If you visit a museum with a collection of modern and contemporary art, you’re likely to see works that sometimes elicit the response, “My cat could make that, so how is it art?” A movement called Abstract Expressionism, also known as the New York School, gets this reaction particularly often. Abstract Expressionism started in 1943 and developed after the end of World War II. It’s characterized by large, primarily abstract paintings, all-over compositions without clear focal points, and sweeping swaths of paint embodying and eliciting emotions.
The group of artists who are considered Abstract Expressionists includes Barnett Newman with his existential zips, Willem de Kooning, famous for his travestied women, Helen Frankenthaler, who created soak-stains, and others. But perhaps the most famous, influential, and head-scratching one was Jackson Pollock. Most of his paintings are immediately recognizable. They feature tangled messes of lines of paint bouncing around in every direction on the canvas. And sure, these fields of chaos are big and impressive, but what’s so great about them? Didn’t he just drip the paint at random? Can’t anyone do that?
Well, the answer to these questions is both yes and no. While Pollock implemented a technique anyone is technically capable of regardless of artistic training, only he could have made his paintings. This paradox relates to his work’s roots in the Surrealist automatic drawings of André Masson and others. These Surrealists supposedly drew directly from the unconscious to reveal truths hidden within their minds.
Occasionally, instead of picturing something and then drawing it, they let their hands move automatically and would later tease out familiar figures that appeared in the scribbles. And after Pollock moved away from representation, he made drip, or action, paintings following a similar premise, though he developed a signature technique and never looked for images or messages hidden in the works.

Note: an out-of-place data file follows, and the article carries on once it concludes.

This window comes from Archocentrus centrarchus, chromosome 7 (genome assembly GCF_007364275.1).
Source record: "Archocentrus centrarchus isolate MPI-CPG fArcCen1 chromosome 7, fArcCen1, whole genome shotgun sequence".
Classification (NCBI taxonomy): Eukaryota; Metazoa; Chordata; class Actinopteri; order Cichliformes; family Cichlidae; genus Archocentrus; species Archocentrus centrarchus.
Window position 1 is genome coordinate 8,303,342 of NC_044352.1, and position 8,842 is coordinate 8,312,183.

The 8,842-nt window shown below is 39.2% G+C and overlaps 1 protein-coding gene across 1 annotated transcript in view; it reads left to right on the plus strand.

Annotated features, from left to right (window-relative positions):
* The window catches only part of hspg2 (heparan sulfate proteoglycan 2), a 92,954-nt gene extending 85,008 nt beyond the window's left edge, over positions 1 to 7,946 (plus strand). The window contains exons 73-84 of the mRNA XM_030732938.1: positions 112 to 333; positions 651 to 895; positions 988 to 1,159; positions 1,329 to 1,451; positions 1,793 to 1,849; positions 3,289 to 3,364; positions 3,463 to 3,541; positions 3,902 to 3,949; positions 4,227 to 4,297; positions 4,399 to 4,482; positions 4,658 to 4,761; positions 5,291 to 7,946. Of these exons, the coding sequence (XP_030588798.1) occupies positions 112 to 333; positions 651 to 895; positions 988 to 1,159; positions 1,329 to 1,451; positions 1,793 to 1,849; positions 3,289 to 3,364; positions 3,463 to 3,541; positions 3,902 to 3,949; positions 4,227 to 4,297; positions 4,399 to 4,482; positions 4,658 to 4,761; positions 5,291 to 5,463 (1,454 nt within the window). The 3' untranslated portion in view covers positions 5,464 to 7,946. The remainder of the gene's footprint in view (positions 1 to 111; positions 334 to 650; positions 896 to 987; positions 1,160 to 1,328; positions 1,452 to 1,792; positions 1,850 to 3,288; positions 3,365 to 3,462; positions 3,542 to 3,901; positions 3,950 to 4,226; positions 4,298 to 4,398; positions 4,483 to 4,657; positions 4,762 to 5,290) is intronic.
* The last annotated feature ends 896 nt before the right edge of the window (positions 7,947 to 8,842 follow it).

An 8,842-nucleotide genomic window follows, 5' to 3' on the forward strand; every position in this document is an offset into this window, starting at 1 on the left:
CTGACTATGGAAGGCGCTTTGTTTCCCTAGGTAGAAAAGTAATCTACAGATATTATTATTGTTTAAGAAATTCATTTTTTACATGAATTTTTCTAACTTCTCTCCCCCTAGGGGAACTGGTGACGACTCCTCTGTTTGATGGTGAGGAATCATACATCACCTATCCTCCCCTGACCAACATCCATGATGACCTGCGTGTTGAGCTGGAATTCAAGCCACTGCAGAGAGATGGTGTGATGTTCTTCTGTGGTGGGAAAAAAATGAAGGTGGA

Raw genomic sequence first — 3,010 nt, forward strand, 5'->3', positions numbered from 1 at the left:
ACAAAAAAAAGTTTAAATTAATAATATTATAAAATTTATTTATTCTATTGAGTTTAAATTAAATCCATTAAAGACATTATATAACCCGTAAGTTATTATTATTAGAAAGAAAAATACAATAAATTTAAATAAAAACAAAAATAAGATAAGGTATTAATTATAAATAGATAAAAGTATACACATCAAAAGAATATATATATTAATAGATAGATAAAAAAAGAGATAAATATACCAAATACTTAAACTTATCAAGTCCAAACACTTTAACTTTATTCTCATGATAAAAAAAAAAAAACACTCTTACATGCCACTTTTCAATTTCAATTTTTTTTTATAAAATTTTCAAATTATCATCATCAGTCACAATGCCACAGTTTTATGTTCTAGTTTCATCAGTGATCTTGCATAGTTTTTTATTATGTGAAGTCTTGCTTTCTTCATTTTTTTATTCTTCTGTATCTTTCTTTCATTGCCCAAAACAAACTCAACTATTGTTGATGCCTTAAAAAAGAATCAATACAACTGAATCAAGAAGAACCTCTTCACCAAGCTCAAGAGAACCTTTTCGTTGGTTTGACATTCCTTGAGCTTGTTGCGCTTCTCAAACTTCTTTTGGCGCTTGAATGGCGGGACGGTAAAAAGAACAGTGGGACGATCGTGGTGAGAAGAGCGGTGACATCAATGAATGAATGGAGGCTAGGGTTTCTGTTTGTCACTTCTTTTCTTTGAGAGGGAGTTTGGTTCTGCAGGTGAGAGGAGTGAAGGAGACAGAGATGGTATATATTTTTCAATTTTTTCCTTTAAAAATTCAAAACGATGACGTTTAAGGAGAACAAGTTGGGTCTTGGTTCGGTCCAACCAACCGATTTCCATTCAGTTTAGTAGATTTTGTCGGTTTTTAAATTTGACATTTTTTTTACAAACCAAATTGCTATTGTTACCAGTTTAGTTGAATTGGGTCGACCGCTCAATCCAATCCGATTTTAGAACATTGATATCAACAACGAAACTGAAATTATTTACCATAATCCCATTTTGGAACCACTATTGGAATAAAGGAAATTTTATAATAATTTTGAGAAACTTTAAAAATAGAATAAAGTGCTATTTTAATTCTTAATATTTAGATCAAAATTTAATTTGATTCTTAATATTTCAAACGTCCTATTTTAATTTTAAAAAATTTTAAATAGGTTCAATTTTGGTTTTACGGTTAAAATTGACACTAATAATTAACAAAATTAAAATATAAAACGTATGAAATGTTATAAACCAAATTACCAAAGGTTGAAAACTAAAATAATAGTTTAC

First, he took the canvas off of the easel and laid it on the floor, a subversive act in itself. Then, in a controlled dance, he stepped all around the canvas, dripping industrial paint onto it from stirrers and other tools, changing speed and direction to control how the paint made contact with the surface. These movements, like the Surrealist scribbles, were supposedly born out of Pollock’s subconscious. But unlike the Surrealists, whose pictures represented the mind’s hidden contents, Pollock’s supposedly made physical manifestations of his psyche. His paintings are themselves signatures of his mind. In theory, anyone could make a painting that is an imprint of their mind. So why is Pollock so special?
Well, it’s important to remember that while anyone could have done what he did, he and the rest of the New York School were the ones who actually did it. They destroyed conventions of painting that had stood for centuries, forcing the art world to rethink them entirely. But one last reason why Jackson Pollock’s work has stayed prominent stems from the specific objects he made, which embody fascinating contradictions.
For instance, while Pollock’s process resulted in radically flat painted surfaces, the web of painted lines can create the illusion of an infinite layered depth when examined up close. And the chaos of this tangled mess seems to defy all control, but it’s actually the product of a deliberate, though not pre-planned, process.
These characteristics made Pollock into a celebrity, and within art history, they also elevated him to the mythified status of the genius artist as hero. So rather than evening the playing field for all creative minds, his work unfortunately reinforced a long-standing elitist aspect of art. Elitist, innovative, whatever you choose to call it, the history embedded in Abstract Expressionism is one that no cat, however talented, can claim.